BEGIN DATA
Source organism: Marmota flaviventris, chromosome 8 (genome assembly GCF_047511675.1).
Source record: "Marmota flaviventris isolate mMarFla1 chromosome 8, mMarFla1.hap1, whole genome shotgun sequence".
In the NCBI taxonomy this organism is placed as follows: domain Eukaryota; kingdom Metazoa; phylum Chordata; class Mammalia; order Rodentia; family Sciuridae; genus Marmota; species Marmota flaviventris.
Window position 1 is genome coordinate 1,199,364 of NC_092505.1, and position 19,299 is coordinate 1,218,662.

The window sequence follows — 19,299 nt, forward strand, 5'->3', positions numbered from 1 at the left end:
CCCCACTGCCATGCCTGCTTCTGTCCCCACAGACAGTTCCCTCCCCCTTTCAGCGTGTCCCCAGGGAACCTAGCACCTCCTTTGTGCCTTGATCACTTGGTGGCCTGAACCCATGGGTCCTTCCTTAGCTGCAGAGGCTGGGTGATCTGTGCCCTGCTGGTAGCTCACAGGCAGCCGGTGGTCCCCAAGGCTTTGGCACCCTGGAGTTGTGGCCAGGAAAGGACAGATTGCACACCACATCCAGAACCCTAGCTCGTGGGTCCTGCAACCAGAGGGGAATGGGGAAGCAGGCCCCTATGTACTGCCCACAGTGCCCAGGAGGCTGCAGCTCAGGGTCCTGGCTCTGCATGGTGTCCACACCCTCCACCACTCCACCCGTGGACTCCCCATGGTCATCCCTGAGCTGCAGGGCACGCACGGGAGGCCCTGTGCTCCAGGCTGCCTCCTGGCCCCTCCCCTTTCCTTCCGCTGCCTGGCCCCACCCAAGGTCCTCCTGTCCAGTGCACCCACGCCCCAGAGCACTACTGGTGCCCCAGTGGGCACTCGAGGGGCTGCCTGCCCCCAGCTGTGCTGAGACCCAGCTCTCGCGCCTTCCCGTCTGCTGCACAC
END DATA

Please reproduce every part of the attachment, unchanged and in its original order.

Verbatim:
Source organism: Marmota flaviventris, chromosome 8 (genome assembly GCF_047511675.1).
Source record: "Marmota flaviventris isolate mMarFla1 chromosome 8, mMarFla1.hap1, whole genome shotgun sequence".
In the NCBI taxonomy this organism is placed as follows: domain Eukaryota; kingdom Metazoa; phylum Chordata; class Mammalia; order Rodentia; family Sciuridae; genus Marmota; species Marmota flaviventris.
Window position 1 is genome coordinate 1,199,364 of NC_092505.1, and position 19,299 is coordinate 1,218,662.

The window sequence follows — 19,299 nt, forward strand, 5'->3', positions numbered from 1 at the left end:
CCCCACTGCCATGCCTGCTTCTGTCCCCACAGACAGTTCCCTCCCCCTTTCAGCGTGTCCCCAGGGAACCTAGCACCTCCTTTGTGCCTTGATCACTTGGTGGCCTGAACCCATGGGTCCTTCCTTAGCTGCAGAGGCTGGGTGATCTGTGCCCTGCTGGTAGCTCACAGGCAGCCGGTGGTCCCCAAGGCTTTGGCACCCTGGAGTTGTGGCCAGGAAAGGACAGATTGCACACCACATCCAGAACCCTAGCTCGTGGGTCCTGCAACCAGAGGGGAATGGGGAAGCAGGCCCCTATGTACTGCCCACAGTGCCCAGGAGGCTGCAGCTCAGGGTCCTGGCTCTGCATGGTGTCCACACCCTCCACCACTCCACCCGTGGACTCCCCATGGTCATCCCTGAGCTGCAGGGCACGCACGGGAGGCCCTGTGCTCCAGGCTGCCTCCTGGCCCCTCCCCTTTCCTTCCGCTGCCTGGCCCCACCCAAGGTCCTCCTGTCCAGTGCACCCACGCCCCAGAGCACTACTGGTGCCCCAGTGGGCACTCGAGGGGCTGCCTGCCCCCAGCTGTGCTGAGACCCAGCTCTCGCGCCTTCCCGTCTGCTGCACAC